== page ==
A learning place where a high-risk student cohort can succeed: curriculum, assessment and teacher recruitment

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Research and Development in Higher Education: The Place of Learning and Teaching Vol. 36

July, 2013, 534 pages
Published by
Frielick, S., Buissink-Smith, N., Wyse, P., Billot, J., Hallas, J. and Whitehead, E.
ISBN
Abstract 

The Associate Degree in Dementia Care is a course offered by the University of Tasmania, developed in consultation with the Australian aged care industry to support the professional development of its workforce. Aged care workers do not typically possess higher education qualifications and the initial cohort of 180 students, consisted predominantly of mature age, non-traditional students normally classified as ‘high risk’ of failing to meet the demands of a university level degree. The challenge in designing a course targeting this workforce was to create a learning place in which students could succeed and, in turn, become change agents in the field of dementia care. This paper describes the rationale and method of course design and implementation, reports the demographics and retention data for the first student cohort, and shares barriers to retention and progression. The course development approach aligned curriculum design (content and delivery) with staff recruitment and provision for student support. The interventions designed into the course, including a dedicated student support officer, highly scaffolded foundation units and blended learning delivery mode. Early outcomes evidence attrition rates comparable with the first year of undergraduate studies and lower than for other pre-degree courses. The authors argue the curricular approach underpinning the broader course design provides a model for other pre- degree courses where enrolled students are at increased progression risk due to entry-level capabilities and personal background and where there is strong industry engagement in selection and support of students.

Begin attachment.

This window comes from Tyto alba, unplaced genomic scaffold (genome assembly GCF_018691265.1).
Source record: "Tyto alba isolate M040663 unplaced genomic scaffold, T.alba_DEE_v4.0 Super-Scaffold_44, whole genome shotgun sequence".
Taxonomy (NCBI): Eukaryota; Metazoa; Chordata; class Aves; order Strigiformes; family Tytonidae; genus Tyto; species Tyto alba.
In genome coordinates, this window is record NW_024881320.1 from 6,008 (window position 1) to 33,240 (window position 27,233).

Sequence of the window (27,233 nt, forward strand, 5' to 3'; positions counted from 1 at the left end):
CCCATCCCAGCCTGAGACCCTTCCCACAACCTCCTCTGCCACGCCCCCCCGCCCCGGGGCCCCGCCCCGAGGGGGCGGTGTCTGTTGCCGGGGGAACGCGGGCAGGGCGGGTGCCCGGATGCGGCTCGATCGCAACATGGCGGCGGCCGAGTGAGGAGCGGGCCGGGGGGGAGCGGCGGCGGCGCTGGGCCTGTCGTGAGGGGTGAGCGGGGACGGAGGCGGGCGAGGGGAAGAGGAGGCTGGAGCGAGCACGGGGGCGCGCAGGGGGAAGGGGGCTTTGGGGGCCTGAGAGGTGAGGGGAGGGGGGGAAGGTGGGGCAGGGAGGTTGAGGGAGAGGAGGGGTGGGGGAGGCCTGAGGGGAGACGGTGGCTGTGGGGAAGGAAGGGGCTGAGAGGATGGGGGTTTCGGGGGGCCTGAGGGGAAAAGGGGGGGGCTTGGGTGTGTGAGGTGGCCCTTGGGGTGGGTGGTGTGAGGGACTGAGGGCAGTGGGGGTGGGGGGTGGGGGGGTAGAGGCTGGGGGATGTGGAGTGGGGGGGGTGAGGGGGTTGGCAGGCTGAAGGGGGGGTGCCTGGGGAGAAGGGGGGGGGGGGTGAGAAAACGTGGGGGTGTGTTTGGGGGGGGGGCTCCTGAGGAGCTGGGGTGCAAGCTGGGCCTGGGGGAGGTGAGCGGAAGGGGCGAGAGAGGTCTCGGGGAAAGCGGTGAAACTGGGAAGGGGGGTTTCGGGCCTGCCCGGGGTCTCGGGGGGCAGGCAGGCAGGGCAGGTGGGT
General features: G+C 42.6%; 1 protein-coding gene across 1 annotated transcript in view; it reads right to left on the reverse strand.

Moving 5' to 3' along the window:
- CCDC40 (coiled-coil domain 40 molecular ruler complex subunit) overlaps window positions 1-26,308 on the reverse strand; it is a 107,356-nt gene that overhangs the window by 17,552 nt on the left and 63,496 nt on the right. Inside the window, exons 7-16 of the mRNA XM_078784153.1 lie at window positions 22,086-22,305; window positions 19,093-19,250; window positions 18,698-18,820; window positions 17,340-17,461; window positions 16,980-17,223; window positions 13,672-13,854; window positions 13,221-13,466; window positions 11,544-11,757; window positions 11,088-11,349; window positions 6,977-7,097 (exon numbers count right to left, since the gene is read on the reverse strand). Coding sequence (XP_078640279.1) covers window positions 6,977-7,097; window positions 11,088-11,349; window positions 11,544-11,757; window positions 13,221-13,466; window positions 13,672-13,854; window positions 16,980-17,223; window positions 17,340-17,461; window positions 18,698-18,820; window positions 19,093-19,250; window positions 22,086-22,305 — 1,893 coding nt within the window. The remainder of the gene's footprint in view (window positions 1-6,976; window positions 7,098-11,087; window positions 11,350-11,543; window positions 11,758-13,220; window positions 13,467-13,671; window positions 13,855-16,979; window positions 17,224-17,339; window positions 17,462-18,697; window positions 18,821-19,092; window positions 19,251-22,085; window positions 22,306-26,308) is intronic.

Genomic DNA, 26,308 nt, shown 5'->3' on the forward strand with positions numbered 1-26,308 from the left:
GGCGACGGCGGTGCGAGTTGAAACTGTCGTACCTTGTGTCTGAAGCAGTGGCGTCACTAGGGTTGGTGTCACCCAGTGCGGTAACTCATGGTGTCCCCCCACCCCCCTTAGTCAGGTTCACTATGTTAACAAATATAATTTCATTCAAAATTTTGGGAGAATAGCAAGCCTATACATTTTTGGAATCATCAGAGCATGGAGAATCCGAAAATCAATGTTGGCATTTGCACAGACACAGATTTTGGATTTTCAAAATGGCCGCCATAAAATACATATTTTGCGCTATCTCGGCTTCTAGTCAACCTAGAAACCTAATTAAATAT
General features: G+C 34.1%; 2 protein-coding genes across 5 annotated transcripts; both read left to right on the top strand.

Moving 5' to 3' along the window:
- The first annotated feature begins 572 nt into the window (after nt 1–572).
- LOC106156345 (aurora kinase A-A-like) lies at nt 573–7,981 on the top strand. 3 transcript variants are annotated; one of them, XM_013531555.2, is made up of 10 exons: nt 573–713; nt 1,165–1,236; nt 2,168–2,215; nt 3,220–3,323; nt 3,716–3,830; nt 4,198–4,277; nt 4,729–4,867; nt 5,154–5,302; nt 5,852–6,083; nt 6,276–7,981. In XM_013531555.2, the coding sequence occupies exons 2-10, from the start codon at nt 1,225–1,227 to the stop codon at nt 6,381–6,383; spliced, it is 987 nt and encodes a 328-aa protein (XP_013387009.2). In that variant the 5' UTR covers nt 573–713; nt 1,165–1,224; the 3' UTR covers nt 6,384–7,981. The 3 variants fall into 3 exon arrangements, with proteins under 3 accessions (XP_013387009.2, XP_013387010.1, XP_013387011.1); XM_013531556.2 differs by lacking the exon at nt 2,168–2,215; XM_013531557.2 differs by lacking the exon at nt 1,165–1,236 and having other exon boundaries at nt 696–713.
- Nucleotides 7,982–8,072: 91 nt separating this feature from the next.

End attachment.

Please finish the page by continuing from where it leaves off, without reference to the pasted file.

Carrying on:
Keywords: non-traditional students, retention and progression, course design    

A learning place where a high-risk student cohort can succeed: curriculum, assessment and teacher recruitment

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Kelder, Jo-Anne & Canty, Alison & Carr, Andrea & Skalicky, Jane & Walls, Justin & Robinson, Andrew & Vickers, James